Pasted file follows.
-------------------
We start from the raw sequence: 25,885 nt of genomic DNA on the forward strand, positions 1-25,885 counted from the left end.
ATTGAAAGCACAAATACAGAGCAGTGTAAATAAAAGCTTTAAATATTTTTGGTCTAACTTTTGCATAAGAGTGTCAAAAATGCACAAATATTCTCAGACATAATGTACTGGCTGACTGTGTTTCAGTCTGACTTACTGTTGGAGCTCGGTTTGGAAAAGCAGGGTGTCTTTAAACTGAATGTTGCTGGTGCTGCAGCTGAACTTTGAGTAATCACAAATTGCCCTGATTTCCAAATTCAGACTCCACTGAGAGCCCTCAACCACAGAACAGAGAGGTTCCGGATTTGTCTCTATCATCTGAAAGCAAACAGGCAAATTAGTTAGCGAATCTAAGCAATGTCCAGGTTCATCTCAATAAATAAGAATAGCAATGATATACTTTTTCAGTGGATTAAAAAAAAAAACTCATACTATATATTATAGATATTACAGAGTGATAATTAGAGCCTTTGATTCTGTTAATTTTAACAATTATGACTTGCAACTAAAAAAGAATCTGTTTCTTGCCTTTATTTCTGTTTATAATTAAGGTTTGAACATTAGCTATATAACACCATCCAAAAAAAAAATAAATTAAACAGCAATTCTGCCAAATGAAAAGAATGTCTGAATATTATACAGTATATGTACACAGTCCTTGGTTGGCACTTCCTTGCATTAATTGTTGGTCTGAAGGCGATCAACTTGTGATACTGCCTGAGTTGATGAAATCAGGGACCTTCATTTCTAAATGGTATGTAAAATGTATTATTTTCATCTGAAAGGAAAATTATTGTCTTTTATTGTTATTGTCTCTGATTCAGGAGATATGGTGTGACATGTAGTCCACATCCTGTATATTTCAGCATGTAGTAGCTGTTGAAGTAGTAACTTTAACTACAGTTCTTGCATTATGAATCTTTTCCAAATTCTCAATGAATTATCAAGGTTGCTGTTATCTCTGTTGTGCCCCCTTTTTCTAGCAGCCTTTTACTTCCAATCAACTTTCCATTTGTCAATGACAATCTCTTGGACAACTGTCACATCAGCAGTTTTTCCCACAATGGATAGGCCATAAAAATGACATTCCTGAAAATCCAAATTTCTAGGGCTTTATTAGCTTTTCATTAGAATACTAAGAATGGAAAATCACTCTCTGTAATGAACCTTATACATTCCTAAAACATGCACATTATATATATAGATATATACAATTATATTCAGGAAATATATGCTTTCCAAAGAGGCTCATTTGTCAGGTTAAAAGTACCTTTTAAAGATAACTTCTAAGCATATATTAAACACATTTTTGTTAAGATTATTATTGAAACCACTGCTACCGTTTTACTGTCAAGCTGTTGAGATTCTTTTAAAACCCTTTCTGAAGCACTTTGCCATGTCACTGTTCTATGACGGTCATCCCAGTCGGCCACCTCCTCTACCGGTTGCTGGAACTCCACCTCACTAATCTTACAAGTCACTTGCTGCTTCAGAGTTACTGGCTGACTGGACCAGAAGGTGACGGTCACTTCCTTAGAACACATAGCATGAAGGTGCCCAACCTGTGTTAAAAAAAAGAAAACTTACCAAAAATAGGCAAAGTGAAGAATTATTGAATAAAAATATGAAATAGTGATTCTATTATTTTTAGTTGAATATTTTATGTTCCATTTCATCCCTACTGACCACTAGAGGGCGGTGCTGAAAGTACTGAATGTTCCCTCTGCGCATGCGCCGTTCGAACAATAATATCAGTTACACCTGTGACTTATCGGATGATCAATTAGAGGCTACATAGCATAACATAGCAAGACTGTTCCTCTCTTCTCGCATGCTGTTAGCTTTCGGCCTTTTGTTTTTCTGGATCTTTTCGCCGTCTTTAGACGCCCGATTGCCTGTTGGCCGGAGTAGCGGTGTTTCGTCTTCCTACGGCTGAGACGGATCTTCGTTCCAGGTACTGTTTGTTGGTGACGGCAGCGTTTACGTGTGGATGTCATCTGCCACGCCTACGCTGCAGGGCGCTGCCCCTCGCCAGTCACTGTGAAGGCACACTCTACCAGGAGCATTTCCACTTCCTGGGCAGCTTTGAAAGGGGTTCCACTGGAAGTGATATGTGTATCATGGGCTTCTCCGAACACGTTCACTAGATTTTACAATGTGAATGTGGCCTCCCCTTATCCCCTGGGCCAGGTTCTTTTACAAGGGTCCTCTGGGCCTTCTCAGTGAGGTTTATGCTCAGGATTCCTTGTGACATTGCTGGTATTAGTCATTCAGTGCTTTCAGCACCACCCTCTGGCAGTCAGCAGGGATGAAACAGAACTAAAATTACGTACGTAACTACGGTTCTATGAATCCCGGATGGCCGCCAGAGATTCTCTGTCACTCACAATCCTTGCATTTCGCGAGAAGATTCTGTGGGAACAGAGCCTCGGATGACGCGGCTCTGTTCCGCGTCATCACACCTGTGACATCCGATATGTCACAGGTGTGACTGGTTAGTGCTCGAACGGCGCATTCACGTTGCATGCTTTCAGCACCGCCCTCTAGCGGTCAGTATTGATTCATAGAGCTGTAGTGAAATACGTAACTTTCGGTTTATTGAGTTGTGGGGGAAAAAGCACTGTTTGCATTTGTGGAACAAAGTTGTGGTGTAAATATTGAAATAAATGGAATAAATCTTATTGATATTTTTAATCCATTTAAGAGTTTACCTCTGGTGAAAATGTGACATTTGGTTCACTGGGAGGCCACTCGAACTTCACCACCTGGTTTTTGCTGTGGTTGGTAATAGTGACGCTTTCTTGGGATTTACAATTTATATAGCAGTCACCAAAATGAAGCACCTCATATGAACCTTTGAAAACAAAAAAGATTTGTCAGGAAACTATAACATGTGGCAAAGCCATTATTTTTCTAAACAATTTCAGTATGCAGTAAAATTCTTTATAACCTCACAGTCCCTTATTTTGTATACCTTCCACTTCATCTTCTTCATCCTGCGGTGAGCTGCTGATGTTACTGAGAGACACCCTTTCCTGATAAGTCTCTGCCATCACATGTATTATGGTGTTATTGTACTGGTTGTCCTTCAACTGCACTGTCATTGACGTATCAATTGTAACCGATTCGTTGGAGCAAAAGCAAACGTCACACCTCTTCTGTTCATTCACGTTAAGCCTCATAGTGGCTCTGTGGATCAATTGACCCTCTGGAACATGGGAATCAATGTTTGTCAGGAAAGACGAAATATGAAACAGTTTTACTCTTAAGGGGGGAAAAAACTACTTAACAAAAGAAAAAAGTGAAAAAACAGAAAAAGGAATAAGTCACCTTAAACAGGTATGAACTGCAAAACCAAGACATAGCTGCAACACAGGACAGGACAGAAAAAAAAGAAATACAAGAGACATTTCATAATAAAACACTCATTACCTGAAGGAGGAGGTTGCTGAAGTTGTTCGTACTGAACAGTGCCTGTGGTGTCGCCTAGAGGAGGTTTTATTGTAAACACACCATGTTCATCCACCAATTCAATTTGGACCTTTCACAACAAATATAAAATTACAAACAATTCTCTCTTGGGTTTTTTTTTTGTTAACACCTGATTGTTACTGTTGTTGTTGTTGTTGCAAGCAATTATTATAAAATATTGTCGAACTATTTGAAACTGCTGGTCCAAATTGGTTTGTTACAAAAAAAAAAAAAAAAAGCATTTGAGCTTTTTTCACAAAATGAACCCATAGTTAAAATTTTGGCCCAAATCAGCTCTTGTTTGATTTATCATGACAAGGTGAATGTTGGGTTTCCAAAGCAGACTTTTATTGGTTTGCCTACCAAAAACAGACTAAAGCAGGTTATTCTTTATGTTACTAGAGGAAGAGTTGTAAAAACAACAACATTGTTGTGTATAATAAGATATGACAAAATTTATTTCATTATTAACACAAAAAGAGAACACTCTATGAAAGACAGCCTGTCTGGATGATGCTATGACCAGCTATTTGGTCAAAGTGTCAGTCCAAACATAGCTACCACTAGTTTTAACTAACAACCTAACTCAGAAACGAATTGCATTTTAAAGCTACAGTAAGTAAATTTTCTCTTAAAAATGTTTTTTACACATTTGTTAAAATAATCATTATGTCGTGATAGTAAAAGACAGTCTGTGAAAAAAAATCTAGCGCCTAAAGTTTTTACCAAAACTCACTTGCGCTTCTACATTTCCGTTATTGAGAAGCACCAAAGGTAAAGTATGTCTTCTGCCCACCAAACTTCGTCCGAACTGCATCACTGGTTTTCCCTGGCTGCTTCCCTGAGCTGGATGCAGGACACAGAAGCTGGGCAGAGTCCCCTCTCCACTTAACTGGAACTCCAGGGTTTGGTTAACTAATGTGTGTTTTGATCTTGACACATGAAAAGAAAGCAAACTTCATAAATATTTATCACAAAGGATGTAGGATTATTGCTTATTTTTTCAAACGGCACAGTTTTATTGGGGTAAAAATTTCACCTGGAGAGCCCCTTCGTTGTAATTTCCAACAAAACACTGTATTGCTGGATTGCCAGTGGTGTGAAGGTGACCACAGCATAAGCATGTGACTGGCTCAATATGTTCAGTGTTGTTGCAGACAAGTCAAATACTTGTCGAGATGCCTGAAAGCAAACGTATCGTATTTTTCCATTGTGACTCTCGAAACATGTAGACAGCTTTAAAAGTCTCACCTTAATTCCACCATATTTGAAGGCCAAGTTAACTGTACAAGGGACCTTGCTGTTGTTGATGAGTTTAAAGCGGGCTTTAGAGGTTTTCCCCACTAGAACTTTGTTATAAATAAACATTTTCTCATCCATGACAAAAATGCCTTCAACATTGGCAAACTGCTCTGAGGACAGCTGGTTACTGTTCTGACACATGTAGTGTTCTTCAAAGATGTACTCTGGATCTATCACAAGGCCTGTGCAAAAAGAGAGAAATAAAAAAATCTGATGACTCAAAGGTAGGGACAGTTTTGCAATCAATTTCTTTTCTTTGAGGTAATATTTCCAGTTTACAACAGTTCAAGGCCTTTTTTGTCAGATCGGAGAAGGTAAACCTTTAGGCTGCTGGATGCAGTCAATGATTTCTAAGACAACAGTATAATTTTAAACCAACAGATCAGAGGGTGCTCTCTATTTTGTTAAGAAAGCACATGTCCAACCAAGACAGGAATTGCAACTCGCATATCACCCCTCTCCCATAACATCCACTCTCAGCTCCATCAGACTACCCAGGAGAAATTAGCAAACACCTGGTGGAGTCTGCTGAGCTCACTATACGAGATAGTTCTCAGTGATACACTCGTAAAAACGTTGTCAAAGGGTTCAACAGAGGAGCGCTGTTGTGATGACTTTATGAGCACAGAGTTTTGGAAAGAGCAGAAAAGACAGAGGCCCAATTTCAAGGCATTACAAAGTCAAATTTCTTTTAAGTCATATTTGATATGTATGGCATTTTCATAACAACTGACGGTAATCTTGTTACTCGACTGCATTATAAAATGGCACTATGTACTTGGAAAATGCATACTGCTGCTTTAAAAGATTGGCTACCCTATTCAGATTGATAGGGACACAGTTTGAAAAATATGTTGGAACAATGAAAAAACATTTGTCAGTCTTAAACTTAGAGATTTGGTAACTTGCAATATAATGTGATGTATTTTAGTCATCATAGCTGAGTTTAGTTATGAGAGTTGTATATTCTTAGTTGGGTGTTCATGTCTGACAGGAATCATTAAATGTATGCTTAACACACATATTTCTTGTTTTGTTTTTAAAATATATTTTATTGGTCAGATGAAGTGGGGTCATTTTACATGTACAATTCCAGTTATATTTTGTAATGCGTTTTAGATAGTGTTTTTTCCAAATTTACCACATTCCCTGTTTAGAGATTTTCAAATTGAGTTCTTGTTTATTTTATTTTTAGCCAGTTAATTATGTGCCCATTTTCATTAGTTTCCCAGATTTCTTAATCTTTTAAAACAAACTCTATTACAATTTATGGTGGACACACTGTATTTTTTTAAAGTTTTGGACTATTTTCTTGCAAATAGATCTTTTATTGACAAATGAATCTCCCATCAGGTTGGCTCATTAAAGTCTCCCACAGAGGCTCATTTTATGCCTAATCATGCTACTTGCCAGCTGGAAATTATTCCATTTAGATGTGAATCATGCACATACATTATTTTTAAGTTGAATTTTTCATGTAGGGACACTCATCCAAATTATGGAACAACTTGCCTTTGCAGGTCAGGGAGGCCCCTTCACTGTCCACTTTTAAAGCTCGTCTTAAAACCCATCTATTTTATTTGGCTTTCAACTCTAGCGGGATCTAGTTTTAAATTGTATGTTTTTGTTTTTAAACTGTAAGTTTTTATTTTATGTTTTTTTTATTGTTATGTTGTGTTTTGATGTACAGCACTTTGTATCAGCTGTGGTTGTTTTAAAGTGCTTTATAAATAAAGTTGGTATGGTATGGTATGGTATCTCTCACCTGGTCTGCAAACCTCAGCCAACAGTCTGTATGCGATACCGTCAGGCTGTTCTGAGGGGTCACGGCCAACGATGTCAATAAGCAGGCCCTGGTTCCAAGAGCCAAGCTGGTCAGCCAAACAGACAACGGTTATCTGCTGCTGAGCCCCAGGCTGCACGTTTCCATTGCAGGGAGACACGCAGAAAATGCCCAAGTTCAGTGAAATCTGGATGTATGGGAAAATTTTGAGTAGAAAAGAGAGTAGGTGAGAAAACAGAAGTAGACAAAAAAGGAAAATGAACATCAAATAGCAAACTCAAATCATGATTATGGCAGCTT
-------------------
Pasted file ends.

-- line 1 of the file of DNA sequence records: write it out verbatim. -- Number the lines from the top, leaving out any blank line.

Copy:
We start from the raw sequence: 25,885 nt of genomic DNA on the forward strand, positions 1-25,885 counted from the left end.